3d Printed Guns Documentary

page: 1
4

log in

join

posted on Apr, 7 2013 @ 05:54 PM
link   



Being a novice in the 3D-printing world, I was once somewhat skeptical of what it would and could accomplish. I saw Makerbot CEO Bre Pettis on the cover of Wired in late September, and while the novelty of the process incited wonder in my inner 10-year-old, I didn’t think much about it after the fact.

Enter Cody R. Wilson. Wilson is a 25-year-old University of Texas law student who is working to build semiautomatic weapons using a 3D printer. His name first came up in conversation with a colleague after he posted an Indiegogo pitch video demonstrating his intended use for a newly acquired Stratasys 3D printer, which Stratasys subsequently repossessed.

I was intrigued; Wilson seemed to be an articulate and tech-savvy mouthpiece for a movement that a large portion of the country would deem dangerous and off-limits. To find out more about his fight against gun control, I flew down to his home base of Austin, Texas, with a Motherboard film crew.

I first met Wilson at his apartment. I wasn’t sure what to make of him. He checked his phone every ten seconds and had a hard time making eye contact. Every other sentence ended with “Do you know what I mean?” and he spoke on topics ranging from progress in the 3D-printed gun movement to American politics to the inherent revolutionary nature of bitcoins.

He showed us the CAD file for his lower receiver on his computer, while a five-foot American flag hung in his bedroom as a self-described ironic statement. He’s a knowledgeable guy, and spoke at length about the development of Defense Distributed’s lower receiver, telling me that failure was a part of the scientific process. As he said, every time one of his designs fails, it offers more insight into what designs work.

As time wore on, he became more relaxed, treating us more like peers than journalists. That line can often be very fine; it can be tough to integrate yourself into an unfamiliar social circle while still keeping a professional distance. So I found myself riding around Austin in his older BMW as he constantly checked his phone, which was somewhat unsettling.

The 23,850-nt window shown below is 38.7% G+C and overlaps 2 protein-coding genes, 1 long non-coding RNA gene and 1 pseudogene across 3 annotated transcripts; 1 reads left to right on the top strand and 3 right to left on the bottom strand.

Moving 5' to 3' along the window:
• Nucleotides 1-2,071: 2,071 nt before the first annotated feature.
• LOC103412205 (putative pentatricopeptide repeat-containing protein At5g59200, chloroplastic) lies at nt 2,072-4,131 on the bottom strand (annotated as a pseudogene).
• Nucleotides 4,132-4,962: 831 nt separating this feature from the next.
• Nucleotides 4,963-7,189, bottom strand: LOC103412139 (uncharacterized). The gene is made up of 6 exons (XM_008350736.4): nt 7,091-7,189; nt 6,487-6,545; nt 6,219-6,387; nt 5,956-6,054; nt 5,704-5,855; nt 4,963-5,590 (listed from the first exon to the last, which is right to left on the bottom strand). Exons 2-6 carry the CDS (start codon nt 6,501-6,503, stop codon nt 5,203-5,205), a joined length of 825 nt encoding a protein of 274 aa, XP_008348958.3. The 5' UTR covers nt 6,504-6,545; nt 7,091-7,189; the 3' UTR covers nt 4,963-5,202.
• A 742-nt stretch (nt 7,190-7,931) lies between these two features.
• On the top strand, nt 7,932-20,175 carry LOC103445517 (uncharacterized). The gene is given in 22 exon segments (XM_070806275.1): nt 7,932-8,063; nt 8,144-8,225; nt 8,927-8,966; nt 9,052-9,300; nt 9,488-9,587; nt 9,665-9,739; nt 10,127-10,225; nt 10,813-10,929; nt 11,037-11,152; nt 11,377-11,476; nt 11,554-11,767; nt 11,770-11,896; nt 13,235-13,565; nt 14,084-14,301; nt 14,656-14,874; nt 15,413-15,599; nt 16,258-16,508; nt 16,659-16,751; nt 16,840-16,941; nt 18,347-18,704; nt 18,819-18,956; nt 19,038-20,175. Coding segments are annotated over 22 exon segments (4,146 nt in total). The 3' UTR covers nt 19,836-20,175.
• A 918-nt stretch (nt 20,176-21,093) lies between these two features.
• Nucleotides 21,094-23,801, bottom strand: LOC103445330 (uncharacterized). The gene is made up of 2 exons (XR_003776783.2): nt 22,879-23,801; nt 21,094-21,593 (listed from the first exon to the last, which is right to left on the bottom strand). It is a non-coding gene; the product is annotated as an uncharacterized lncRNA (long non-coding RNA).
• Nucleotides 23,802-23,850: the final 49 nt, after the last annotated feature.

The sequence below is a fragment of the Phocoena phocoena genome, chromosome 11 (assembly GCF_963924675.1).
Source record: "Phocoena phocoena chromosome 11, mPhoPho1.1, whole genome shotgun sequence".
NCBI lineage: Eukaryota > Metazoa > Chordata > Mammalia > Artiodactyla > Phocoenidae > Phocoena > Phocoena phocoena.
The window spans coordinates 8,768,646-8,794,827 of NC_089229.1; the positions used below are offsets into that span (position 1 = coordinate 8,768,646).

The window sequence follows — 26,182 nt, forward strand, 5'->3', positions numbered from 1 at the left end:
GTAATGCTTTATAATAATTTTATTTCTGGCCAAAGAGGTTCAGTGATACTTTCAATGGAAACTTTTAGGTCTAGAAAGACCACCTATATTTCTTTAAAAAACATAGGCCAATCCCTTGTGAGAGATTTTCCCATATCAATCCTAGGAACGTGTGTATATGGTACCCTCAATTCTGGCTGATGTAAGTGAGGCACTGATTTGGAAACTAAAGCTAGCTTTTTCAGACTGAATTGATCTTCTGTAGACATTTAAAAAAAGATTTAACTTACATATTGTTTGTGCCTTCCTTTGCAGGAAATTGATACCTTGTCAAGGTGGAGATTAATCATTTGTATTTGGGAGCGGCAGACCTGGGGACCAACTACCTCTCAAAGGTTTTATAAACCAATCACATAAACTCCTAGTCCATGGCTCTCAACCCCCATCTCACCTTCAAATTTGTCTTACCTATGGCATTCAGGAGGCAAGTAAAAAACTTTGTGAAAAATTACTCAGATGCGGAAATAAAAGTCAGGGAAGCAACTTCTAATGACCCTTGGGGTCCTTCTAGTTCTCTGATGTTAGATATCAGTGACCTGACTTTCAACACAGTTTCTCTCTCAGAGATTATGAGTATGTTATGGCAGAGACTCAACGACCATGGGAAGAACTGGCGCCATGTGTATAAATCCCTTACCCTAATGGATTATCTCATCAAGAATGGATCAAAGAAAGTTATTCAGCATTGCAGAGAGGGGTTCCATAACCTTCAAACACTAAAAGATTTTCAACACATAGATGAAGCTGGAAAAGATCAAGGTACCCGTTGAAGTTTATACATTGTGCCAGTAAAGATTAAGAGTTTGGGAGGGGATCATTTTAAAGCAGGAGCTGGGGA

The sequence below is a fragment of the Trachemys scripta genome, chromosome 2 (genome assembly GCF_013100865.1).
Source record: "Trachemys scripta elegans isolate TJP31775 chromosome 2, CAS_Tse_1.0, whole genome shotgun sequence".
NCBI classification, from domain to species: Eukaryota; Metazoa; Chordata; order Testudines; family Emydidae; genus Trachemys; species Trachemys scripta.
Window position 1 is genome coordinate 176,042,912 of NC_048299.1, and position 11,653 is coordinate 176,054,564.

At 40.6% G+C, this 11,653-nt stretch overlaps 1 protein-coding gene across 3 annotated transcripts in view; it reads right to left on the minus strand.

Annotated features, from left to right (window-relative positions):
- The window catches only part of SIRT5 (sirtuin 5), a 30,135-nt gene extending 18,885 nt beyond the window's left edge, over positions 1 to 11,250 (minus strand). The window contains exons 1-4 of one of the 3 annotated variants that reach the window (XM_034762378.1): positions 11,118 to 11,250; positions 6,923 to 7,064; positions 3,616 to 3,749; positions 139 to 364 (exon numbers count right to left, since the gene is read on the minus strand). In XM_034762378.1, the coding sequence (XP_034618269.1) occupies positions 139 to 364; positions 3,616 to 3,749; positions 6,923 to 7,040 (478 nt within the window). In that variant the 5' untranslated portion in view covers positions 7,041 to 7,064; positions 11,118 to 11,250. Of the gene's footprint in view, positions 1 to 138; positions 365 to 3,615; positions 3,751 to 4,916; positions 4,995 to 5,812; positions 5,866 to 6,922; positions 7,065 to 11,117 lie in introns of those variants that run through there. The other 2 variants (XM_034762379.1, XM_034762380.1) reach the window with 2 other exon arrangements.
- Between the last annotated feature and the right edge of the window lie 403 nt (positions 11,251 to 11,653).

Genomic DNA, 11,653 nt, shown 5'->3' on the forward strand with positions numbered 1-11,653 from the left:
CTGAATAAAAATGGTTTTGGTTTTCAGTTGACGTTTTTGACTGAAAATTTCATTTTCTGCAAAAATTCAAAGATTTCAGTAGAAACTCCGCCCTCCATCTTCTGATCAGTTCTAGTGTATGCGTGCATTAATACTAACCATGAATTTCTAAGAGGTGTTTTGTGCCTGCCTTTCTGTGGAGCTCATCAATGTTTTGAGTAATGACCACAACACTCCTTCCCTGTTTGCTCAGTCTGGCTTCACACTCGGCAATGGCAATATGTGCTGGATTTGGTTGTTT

I see this as a slap in the face of the gun control lobbyist and to the controllers that be. This is a step in the right direction for the freedom loving people of this world. Just think, 3d printed guns and torrentz.

16 mass shootings last year? Man, thats kind of a lot, we have serious issues here. We need to start treating each other more kindly and compassionately. I have been reading and seeing a lot about 3d printing and printing guns, crazy. 3d printing is taking us somewhere and i dont think we know where that is yet. The internet is taking us somewhere as well. We are in for a wild ride people and i hope your ready.




posted on Apr, 7 2013 @ 06:03 PM
link   
While many here will think this is a good thing. I do not want kids being able to print a gun off here in the uk.
3D printing will be the future and will be an amazing thing and something will have to be done about it.
Also you can bet that the gun companies also do not want this.
Instead of 3D printing being used for good things all I see on the net about it is how you will be able to print off a gun...
Scary times we live in but also filled with wonder.

Will watch in a while and comment more after.
S&F.
edit on 7-4-2013 by boymonkey74 because: (no reason given)



posted on Apr, 7 2013 @ 06:05 PM
link   


While many here will think this is a good thing. I do not want kids being able to print a gun off here in the uk. 3D printing will be the future and will be an amazing thing and something will have to be done about it.
reply to post by boymonkey74
 


Wow, good point. I just realize when you said that how dangerous this can be.